Thursday, March 31, 2011

LDS U.S. Army Corporal Roger Scherf Survives IED Attack In Afghanistan In October 2009 Only To Die In Washington State Traffic Accident In March 2011

Sometimes the ways of the Lord are absolutely incomprehensible. They will eventually become comprehensible -- but only after we return home from our mortal mission. But one must wonder why a person would survive an IED attack only to depart this earth from a traffic accident just one-and-a-half years later.

That's what happened to U.S. Army Corporal Roger Lee Scherf Jr, a member of the Church of Jesus Christ of Latter-day Saints. On October 27th, 2009, CPL Scherf, then 19 and assigned to the 1-17, 5th Stryker Brigade, was driving a heavily armored Stryker vehicle in Southern Afghanistan when insurgents detonated a massive IED. Everyone else in the Stryker that day -- seven fellow soldiers and their Afghan interpreter -- were killed. It was the single deadliest incident during the 5th Stryker Brigade's year-long deployment to Afghanistan. But CPL Scherf survived; he was subsequently awarded two Purple Hearts.

However, CPL Scherf was severely wounded. All of his teeth in his mouth were either fractured or shattered, his tongue was lacerated in four pieces. He also sustained brain trauma, a punctured lung, and nerve damage in his back and neck. First CPL Scherf was sent to Germany for initial treatment (most likely at Landstuhl Regional Hospital), then transported to Walter Reed Army Medical Center. After he sufficiently recovered, he was then reassigned to the Warrior Transition Battalion, a unit comprised of soldiers recuperating from injuries or severe illness, at Fort Lewis, Washington (now known as Joint Base Lewis-McChord).

By the way, President Barack Obama met his seven squad members' remains at Dover Air Force Base on November 7, 2009, and personally escorted the caskets from the aircraft. Whatever one thinks about his politics, it appears he takes his duty as Commander-in-Chief seriously.

On March 19th, 2011, CPL Scherf was planning for the future: a cross-country road trip in his Corvette and college. He was driving out to the base in a Ford Focus when he hit a patch of black ice on State Route 507 and slid into the opposite lane, where he was struck and broadsided on the driver's side by a Chevy Impala (the Impala driver survived). The impact was so severe that the driver's door was pushed almost into the passenger seat. Yet he survived, but only long enough for his parents and his mates to say goodbye to him at Madigan Army Medical Center. His mother, Lori Marshall, explained "So I'm just stroking his head and then finally said it's okay, go toward the light, go toward the light. We're going to be okay without you. Uncle Ricky is going to be there. Grandma and Grandpa. Your buddies will be there."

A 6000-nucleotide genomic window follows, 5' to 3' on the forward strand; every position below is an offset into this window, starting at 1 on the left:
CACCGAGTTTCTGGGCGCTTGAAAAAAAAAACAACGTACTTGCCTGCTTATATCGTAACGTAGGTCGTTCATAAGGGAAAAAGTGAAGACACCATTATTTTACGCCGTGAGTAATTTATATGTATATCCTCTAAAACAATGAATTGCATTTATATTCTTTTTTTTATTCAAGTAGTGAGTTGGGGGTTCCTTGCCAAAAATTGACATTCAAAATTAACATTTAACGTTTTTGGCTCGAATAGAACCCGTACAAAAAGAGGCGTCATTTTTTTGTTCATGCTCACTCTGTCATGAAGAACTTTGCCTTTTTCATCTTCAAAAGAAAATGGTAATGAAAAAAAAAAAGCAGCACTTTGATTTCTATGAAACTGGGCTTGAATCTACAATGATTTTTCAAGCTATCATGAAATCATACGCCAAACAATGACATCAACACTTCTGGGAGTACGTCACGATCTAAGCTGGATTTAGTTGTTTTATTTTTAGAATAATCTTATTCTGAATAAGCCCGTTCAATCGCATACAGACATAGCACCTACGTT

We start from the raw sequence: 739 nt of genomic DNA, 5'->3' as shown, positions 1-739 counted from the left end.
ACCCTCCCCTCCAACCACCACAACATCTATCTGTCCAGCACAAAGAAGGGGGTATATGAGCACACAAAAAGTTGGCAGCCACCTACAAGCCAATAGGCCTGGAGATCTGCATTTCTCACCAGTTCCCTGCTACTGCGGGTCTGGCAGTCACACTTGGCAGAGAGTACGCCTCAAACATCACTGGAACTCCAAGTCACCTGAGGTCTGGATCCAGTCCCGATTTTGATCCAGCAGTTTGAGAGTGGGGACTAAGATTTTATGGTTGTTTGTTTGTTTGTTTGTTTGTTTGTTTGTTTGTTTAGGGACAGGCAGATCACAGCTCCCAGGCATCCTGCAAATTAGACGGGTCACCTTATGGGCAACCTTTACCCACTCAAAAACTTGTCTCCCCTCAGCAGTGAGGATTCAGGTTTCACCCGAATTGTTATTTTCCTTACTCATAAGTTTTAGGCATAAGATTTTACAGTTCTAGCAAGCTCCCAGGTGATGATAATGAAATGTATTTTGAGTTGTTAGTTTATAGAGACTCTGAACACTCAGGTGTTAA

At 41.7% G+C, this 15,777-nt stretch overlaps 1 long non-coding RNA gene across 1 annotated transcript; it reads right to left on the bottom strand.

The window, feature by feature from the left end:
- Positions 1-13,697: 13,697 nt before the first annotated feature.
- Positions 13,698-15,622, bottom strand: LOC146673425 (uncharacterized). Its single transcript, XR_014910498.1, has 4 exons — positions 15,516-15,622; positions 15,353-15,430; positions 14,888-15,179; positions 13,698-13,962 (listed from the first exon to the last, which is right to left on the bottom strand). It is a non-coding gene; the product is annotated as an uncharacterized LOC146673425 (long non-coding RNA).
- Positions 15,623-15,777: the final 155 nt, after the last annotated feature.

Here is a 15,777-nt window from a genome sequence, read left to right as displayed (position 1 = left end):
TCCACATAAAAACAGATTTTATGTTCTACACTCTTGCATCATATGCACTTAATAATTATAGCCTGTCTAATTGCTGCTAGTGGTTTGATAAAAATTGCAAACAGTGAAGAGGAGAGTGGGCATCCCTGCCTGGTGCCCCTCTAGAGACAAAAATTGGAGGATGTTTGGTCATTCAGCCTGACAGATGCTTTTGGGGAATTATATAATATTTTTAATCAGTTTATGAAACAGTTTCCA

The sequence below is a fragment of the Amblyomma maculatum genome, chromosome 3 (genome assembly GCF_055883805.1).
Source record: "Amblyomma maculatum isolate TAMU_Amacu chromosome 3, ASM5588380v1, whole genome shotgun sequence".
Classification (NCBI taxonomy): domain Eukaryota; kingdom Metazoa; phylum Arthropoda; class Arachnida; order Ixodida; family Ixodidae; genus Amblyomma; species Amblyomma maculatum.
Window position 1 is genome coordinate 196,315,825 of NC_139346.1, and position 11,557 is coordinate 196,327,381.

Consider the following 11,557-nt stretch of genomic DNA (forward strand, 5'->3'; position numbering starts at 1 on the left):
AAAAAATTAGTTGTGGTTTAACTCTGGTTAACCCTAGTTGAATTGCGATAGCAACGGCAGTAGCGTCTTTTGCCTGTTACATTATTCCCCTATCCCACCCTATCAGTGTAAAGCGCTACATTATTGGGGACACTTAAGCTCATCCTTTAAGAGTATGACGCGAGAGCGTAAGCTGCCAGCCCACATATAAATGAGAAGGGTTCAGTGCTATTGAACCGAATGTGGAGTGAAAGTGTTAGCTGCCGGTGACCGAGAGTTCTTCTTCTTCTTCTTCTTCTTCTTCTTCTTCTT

People who have had out-of-body or near-death experiences, regardless of religious belief, commonly report that when they leave their bodies, they're told to go towards the light to paradise, where they will meet up with loved ones and even the Savior Himself on rare occasion.

The Saginaw News also published a lengthy article on him. You can read CPL Scherf's obituary HERE, along with a guest book. After funeral services, he was interred in Oak Ridge Cemetery, Bay City, Michigan. CPL Scherf grew up in Saginaw Township, Michigan as a child. It is still astounding that a man would survive an IED attack only to be taken in a traffic accident such a short time later.

By the way, endowed LDS members serving in the military can obtain special desert-tan temple garments which are compatible with military dress requirements. The sacred marks are silk-screened on the inside of the shirt. Beehive Clothing requires proof of military or police officer status to purchase these garments.

1 comment:

RACHELLE said...

thats my brother!!! he is my hero! thank you for the article!

rachelle scherf hawker